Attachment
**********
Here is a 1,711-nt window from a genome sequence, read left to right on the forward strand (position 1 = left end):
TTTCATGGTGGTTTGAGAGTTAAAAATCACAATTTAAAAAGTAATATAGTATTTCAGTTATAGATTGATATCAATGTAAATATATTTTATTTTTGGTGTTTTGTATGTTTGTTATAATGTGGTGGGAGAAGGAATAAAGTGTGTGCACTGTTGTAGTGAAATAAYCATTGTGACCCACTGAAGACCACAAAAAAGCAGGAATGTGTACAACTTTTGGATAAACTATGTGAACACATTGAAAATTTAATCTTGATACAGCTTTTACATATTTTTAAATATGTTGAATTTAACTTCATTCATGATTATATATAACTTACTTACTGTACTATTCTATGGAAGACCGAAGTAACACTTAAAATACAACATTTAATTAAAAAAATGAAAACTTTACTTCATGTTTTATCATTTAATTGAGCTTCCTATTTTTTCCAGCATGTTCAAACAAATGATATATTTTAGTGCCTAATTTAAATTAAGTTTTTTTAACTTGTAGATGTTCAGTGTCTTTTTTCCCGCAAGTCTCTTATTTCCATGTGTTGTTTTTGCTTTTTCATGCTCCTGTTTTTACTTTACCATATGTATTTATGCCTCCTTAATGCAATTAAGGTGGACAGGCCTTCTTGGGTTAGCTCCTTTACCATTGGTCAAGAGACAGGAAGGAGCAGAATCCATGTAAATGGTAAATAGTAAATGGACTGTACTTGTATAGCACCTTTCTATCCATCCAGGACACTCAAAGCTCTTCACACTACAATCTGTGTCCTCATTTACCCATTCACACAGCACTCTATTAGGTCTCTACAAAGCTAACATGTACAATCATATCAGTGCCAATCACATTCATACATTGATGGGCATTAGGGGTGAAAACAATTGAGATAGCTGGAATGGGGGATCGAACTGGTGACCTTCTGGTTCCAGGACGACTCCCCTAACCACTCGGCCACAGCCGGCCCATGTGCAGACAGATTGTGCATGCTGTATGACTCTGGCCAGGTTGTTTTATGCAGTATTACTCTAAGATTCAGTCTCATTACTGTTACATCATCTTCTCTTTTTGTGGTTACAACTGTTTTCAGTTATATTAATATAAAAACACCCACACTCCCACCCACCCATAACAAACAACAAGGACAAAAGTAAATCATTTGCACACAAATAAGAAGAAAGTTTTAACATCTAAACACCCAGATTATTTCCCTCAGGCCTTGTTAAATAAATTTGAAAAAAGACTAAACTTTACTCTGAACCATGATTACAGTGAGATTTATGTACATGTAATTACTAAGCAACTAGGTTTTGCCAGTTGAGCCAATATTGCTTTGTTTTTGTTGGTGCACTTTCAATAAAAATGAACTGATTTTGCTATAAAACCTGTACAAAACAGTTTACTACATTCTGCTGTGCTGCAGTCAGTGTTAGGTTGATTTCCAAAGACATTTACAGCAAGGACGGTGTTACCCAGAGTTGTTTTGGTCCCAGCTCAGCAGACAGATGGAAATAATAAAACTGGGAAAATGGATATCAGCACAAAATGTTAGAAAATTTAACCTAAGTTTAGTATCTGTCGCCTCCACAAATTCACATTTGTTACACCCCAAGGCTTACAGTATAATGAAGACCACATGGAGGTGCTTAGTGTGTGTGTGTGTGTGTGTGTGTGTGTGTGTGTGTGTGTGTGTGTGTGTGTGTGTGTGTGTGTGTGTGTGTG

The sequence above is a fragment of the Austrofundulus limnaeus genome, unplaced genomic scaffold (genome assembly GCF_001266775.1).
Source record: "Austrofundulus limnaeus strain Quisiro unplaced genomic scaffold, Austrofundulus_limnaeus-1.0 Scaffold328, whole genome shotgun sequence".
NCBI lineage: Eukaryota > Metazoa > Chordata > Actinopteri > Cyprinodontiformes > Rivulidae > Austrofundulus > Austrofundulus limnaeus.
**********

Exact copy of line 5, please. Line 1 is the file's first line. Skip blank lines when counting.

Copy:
NCBI lineage: Eukaryota > Metazoa > Chordata > Actinopteri > Cyprinodontiformes > Rivulidae > Austrofundulus > Austrofundulus limnaeus.